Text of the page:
Love is like the air we breathe. If we run out of air we die. When love grows cold or gives way to vengeance we all suffer loss. Today's world is in great need of God's love. It is important for each of us to stir up the love of God in ourselves. A new devotion to him who first loved us will make us better witnesses in the world for which Christ died. Love for neighbor is caring for the oppressed and befriending the widow and the orphan. It is being an ever present help for those who need a shoulder to lean on or a listening ear. This is the message of the the first reading from Isaiah. God defends the immigrant and the oppressed. He doesn't look kindly on extortioners and oppressors or on those who see an easy buck at the expense of the poor.
Is there an easier commandment or lesser demanding commandment? Not really. To fail in one point of the law is to become guilty of breaking all of it. (James 2:10) Genuine faith in God expresses itself in love for one another. What does it profit, my brethren, if a man says he has faith but has not works? Can his faith save him? If a brother or sister is ill-clad and in lack of daily food, and one of you says to them, "Go in peace, be warmed and filled," without giving them the things needed for the body, what does it profit? So faith by itself, if it has no works, is dead. (James 2:14-17)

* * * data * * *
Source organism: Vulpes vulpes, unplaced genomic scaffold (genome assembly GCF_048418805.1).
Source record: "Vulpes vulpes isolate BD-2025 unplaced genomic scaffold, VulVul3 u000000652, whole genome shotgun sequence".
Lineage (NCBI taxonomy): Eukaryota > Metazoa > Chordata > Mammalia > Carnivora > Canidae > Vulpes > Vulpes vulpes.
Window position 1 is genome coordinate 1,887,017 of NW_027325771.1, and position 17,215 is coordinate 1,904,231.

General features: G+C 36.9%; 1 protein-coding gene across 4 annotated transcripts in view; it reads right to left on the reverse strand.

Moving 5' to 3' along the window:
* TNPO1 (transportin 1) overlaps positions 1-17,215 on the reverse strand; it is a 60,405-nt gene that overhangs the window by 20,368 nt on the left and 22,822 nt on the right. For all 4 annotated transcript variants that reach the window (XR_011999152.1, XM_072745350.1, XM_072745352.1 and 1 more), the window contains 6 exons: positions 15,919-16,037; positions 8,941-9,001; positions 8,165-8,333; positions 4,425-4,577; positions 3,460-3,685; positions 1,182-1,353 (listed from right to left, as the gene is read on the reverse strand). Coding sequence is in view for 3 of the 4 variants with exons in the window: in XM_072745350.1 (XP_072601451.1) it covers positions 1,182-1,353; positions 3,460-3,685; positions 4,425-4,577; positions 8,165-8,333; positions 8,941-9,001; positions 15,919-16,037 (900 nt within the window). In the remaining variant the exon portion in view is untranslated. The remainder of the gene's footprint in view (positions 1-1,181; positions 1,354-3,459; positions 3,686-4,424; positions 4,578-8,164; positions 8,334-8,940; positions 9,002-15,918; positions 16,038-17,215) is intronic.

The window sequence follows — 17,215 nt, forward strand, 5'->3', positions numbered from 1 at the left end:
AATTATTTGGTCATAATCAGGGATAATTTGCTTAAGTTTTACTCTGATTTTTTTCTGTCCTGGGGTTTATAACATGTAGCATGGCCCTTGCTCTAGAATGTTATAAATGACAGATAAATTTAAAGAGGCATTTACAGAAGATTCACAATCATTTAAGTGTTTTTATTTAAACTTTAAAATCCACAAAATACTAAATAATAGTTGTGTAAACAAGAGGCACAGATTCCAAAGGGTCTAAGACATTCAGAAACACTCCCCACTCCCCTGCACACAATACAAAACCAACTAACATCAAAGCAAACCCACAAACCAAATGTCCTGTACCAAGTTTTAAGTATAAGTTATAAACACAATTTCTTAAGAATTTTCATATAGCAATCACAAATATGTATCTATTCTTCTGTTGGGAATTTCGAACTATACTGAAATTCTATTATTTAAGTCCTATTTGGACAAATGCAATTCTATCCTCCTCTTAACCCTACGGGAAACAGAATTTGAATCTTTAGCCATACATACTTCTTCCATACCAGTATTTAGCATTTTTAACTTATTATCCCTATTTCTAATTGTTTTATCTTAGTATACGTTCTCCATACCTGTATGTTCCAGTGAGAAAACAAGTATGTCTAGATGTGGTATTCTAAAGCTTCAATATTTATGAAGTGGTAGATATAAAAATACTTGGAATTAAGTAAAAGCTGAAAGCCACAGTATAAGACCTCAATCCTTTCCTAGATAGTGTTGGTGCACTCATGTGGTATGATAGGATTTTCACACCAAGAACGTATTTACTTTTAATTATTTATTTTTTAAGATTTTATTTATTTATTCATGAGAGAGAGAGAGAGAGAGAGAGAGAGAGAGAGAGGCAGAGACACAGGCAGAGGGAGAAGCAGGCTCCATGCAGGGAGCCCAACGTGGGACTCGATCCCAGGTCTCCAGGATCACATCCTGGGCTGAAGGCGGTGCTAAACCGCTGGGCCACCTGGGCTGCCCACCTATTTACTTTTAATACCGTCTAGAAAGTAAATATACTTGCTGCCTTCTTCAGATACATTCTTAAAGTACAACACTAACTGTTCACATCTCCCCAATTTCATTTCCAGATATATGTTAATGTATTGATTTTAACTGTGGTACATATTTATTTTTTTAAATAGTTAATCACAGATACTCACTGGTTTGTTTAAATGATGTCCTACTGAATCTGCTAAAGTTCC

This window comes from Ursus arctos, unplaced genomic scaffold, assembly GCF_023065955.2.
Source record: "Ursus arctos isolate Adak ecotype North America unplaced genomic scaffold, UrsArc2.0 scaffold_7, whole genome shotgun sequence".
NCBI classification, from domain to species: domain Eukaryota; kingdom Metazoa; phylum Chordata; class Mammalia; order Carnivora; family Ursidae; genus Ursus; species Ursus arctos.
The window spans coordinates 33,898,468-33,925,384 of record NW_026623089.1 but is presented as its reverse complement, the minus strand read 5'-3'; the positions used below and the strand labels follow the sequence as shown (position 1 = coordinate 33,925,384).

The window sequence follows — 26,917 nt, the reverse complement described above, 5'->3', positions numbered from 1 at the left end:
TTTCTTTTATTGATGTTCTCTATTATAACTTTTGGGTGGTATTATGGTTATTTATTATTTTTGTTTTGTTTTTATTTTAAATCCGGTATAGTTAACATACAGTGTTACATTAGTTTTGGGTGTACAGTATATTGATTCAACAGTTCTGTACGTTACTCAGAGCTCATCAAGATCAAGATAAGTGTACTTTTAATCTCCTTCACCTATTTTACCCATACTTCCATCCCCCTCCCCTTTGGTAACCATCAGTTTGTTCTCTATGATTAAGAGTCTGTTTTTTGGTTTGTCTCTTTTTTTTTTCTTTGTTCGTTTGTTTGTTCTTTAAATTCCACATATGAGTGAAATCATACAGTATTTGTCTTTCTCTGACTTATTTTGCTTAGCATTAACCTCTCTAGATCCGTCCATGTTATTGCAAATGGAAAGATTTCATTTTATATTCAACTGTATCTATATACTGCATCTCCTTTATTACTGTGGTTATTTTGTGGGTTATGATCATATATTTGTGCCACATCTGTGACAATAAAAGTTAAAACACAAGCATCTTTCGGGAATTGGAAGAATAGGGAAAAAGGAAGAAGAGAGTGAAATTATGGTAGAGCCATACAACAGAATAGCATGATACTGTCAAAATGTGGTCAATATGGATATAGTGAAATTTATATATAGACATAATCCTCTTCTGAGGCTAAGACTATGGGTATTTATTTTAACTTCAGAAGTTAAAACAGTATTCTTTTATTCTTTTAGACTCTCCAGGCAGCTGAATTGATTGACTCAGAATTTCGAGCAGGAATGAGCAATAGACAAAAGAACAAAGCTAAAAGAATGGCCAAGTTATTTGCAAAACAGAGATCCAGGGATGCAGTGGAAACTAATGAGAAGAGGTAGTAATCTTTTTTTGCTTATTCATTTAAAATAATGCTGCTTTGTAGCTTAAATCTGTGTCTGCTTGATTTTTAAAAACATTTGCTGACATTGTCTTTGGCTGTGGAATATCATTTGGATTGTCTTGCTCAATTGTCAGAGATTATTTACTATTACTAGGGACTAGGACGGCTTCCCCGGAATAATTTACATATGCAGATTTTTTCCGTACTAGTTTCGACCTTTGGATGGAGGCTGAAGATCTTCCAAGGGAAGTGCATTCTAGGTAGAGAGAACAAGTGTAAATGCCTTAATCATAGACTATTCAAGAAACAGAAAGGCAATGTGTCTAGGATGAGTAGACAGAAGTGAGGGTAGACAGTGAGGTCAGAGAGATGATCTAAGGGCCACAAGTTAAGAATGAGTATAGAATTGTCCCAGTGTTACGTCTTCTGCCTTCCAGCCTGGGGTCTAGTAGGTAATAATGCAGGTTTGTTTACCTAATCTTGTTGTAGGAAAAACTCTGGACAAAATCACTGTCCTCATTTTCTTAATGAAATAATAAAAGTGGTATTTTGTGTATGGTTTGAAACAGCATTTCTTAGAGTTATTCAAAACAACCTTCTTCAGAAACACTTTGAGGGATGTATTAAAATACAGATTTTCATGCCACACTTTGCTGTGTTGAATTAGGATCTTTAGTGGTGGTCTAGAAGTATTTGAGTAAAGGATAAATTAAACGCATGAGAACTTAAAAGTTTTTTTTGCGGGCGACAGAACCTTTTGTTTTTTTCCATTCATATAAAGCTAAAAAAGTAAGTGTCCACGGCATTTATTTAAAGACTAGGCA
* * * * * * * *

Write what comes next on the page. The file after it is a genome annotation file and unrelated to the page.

Faith without love is not faith. If we say we love God and mistreat each other the truth is not in us. He who does not love his brother whom he has seen, cannot love God whom he has not seen. And this commandment we have from him, that he who loves God should love his brother also. (1 John 4:20, 21)Hatred scars for generations; pure love is never forgotten. It is revered forever - in heaven and on earth - and rehearsed at family gatherings. I pray to be among those who heal and love.
Like a good neighbor God in Jesus Christ visited us and wrapped his arms around our world and drew it unto himself. Why? Because God is love. Because God is not mad at us. Because God did not hold our sins against us. Because God is not willing that any of his neighbors perish. Because! That is the Love that beckons us to this Feast of Love. We come as brothers and sisters to this banqueting Table and his banner over us is Love. What a Friend we have in Jesus. Freely he gives us himself so that we may become our true self and truly love one another.
Please God, may there be a renewal of that love given by the Spirit. May we return to the world with joy from the Holy Spirit and be better husbands and wives, brothers and sisters, neighbors and friends until you come to judge the living and the dead. Amen
Dennis Hankins is a parishioner at Sacred Heart of Jesus Cathedral, of the Diocese of Knoxville, TN. Prior to his uniting with the Catholic Church at the Easter Vigil 2006, Dennis served as a priest in the Charismatic Episcopal Church. You can email him at firstname.lastname@example.org His website is: www.dennishankins.com